Bitcoin ATMs are very popular
Bitcoin ATMs are very popular

A new feature has been introduced at cigarette stores in Montana and gas stations in Carolina and New York: a Bitcoin ATM where customers can buy or sell digital currencies.

In the past year, the number of devices in the US has rapidly doubled due to the cryptocurrency craze, pushing the bitcoin price up to over $ 58,000.

Kiosk operators such as CoinFlip and Coin Cloud have installed thousands of ATMs in areas competitors have yet to reach, executives told Reuters.

"There is a high demand for Bitcoin and people want Bitcoin everywhere," said Mark Schwicket, Founder of Quad Coin ATM for Bitcoin.

There were 28,185 Bitcoin ATMs in the United States as of January, and nearly 10,000 machines were installed in the past five months.

Bitcoin's growing popularity has been the main driving force behind new devices, and people are using ATMs rather than online transactions for a variety of reasons.

Some people pay cash, others do not have a bank account, others want to send money abroad or remain anonymous, while others prefer to use an actual machine.

Some devices only offer Bitcoin, while others allow customers to invest in various digital currencies.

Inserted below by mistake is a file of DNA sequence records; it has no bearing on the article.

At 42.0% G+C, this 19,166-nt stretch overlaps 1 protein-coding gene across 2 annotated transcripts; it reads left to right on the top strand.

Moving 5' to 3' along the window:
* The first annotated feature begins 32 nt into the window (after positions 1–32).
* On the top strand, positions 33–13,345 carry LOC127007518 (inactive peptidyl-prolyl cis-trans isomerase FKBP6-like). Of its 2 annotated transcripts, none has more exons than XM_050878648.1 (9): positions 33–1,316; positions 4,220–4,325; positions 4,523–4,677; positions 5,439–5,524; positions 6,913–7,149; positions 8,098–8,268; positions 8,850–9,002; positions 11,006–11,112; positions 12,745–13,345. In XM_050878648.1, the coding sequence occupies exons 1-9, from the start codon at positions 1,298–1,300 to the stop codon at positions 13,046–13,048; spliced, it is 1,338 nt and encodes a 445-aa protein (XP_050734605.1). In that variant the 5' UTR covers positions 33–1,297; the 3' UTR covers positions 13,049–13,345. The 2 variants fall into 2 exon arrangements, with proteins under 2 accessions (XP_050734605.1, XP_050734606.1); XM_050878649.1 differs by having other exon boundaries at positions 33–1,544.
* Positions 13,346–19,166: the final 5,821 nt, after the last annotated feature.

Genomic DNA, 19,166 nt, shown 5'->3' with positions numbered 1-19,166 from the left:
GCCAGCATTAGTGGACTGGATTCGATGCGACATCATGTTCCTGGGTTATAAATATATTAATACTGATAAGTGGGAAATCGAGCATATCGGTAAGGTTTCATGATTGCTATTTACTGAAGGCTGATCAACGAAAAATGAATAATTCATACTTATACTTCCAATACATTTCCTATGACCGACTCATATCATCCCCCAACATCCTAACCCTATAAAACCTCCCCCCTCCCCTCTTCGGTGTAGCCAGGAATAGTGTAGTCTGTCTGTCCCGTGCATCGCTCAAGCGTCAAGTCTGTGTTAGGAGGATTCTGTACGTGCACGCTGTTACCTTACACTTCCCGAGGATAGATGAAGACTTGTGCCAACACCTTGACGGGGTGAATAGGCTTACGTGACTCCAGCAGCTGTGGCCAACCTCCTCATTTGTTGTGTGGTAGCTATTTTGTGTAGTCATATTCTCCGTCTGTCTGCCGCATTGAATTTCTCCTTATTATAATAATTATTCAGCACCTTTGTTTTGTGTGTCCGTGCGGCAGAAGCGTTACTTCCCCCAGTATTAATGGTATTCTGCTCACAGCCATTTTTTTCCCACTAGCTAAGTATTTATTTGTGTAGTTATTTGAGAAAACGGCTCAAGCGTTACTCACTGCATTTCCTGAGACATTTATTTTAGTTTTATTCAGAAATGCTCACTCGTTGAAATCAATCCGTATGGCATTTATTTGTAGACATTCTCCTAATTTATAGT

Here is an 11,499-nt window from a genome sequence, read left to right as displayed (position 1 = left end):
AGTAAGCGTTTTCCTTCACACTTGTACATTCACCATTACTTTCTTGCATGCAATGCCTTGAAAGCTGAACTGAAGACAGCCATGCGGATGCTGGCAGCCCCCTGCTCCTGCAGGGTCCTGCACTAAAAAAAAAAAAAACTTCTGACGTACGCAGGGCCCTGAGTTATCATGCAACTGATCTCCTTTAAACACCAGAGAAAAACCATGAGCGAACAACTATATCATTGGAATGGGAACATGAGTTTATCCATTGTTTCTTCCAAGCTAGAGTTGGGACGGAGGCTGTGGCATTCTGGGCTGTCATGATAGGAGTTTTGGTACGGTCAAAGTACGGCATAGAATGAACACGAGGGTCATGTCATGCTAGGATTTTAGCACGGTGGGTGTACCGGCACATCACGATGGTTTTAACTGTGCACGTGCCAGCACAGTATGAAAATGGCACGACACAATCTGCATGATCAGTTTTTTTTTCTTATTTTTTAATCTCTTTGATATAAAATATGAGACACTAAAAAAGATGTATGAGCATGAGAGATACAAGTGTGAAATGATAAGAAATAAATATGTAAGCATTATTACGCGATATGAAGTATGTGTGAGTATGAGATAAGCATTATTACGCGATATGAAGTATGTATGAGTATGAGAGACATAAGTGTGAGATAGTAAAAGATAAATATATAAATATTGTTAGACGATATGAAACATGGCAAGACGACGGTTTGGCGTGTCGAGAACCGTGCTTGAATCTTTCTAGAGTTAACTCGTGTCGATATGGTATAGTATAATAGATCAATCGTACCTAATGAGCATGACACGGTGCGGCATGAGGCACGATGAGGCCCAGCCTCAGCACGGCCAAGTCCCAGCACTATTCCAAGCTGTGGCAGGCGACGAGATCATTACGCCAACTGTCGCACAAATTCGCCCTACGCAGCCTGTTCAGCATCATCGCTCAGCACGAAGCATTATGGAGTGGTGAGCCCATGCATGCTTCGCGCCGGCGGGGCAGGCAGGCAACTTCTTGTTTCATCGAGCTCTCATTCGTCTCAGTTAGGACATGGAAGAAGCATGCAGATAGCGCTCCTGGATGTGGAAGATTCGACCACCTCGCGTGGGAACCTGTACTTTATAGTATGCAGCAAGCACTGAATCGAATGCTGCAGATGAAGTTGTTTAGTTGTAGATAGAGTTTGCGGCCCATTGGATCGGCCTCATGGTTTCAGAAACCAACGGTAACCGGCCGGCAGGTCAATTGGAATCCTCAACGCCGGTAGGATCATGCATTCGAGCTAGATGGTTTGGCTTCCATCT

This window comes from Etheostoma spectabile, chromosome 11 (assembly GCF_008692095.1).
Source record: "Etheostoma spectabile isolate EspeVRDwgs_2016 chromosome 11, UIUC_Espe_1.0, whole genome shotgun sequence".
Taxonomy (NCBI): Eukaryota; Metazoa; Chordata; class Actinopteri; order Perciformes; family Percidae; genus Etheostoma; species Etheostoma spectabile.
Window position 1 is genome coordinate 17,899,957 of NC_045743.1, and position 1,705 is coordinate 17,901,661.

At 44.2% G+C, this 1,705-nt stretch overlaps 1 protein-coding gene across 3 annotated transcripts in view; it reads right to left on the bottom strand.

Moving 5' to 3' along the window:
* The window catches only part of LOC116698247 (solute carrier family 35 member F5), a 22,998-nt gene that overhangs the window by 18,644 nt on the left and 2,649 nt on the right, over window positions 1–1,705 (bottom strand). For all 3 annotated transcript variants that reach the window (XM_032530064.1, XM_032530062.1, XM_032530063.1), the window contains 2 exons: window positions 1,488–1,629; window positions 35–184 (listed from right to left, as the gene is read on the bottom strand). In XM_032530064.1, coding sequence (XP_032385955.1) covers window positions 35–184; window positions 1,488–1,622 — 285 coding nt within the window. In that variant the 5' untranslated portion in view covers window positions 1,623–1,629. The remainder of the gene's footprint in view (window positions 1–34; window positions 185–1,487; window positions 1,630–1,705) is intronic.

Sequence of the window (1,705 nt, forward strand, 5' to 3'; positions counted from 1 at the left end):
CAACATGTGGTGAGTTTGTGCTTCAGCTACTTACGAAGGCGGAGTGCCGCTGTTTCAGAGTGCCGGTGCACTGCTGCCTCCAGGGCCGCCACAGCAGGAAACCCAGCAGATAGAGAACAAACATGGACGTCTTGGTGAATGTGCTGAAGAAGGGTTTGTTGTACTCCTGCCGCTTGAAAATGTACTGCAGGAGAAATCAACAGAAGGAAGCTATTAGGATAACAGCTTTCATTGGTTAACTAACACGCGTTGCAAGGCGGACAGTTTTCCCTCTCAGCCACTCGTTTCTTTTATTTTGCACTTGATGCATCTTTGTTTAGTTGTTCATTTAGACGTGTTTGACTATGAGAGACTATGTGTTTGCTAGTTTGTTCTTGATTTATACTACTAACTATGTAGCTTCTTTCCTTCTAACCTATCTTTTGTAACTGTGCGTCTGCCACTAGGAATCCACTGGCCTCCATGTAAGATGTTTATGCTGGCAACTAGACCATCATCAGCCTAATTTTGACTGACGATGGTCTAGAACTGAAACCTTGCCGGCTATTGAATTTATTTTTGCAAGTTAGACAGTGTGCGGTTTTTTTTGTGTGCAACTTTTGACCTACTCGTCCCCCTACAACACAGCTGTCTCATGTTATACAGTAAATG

Few Bitcoin ATMs can cash out and cost more than regular ATMs or online transactions.

Fees make up from 6% to 20% of the total volume of transactions and vary by location and ATM operator.

Due to the cost of some devices and potential illegal activity, government agencies have issued warning signals.

The New Jersey Commission of Inquiry detailed some of these issues in its February report, "Fraud, Suspicious Transactions, and Suspicious Currency Kiosk Practices."

These concerns have not stopped the industry from developing. Now all states except Alaska and Washington, D.C. have Bitcoin ATMs.

Coin Cloud has as many as 1,470 machines in the US and is expected to have 10,000 by the end of this year.

While people fear the outbreak will harm businesses, the flow of people has risen sharply during the lockdown.

CoinFlip increased its ATM footprint from 420 last year to 1800. During this time, the volume of transactions per ATM nearly tripled.

CoinFlip charges around 6.99% of customers to purchase cryptocurrencies and 4.99% of customers.

In the past year, Bitcoin Depot has also increased the number of devices from 500 to more than 1,800. Most customers are between 25 and 40 years old. These machines can be found by searching online.

Last summer, when demand soared, General Bytes, which makes Bitcoin ATMs, was temporarily unavailable.

The company sold 3,000 machines last year, 90% of them in North America.

Not all devices are profitable, and Quad Coin removed around 200 installed devices in the last year because they had not been profitable for six months.

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